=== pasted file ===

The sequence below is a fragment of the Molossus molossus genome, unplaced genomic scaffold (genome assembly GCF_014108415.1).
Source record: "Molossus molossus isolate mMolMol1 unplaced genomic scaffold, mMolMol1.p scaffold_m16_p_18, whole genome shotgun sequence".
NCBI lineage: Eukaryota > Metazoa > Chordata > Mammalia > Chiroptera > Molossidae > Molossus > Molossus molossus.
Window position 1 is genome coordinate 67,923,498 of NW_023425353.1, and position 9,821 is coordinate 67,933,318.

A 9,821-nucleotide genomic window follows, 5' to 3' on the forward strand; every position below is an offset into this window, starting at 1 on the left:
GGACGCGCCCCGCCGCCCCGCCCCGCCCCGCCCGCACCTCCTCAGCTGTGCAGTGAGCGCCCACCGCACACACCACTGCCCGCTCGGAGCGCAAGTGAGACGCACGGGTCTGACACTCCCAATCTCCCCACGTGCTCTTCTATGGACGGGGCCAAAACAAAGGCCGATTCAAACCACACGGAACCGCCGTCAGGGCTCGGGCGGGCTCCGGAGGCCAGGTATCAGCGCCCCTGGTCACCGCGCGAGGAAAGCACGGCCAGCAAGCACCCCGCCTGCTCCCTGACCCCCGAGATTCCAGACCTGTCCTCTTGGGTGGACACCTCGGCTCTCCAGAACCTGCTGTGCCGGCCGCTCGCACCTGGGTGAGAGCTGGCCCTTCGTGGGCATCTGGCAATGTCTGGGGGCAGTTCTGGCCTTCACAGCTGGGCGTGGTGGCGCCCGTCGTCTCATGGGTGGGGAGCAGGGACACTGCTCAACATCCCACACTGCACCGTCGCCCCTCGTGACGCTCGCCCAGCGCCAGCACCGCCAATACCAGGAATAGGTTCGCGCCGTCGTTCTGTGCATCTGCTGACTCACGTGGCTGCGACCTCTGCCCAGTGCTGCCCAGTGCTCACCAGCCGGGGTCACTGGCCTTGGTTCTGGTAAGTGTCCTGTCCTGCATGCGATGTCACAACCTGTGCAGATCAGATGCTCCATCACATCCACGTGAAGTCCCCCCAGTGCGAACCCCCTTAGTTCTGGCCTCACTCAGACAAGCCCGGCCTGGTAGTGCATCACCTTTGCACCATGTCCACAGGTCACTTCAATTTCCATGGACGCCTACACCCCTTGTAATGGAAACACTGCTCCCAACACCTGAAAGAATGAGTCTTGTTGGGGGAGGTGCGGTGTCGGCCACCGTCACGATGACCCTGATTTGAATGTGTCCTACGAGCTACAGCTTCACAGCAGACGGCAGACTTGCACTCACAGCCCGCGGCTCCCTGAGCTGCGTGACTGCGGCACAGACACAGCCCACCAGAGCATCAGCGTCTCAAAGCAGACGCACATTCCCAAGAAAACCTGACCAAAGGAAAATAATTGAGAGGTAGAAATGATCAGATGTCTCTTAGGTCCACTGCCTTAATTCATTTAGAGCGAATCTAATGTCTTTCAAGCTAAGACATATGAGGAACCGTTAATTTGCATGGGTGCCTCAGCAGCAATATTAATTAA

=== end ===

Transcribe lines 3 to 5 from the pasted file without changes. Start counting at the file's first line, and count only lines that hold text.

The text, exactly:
NCBI lineage: Eukaryota > Metazoa > Chordata > Mammalia > Chiroptera > Molossidae > Molossus > Molossus molossus.
Window position 1 is genome coordinate 67,923,498 of NW_023425353.1, and position 9,821 is coordinate 67,933,318.

A 9,821-nucleotide genomic window follows, 5' to 3' on the forward strand; every position below is an offset into this window, starting at 1 on the left: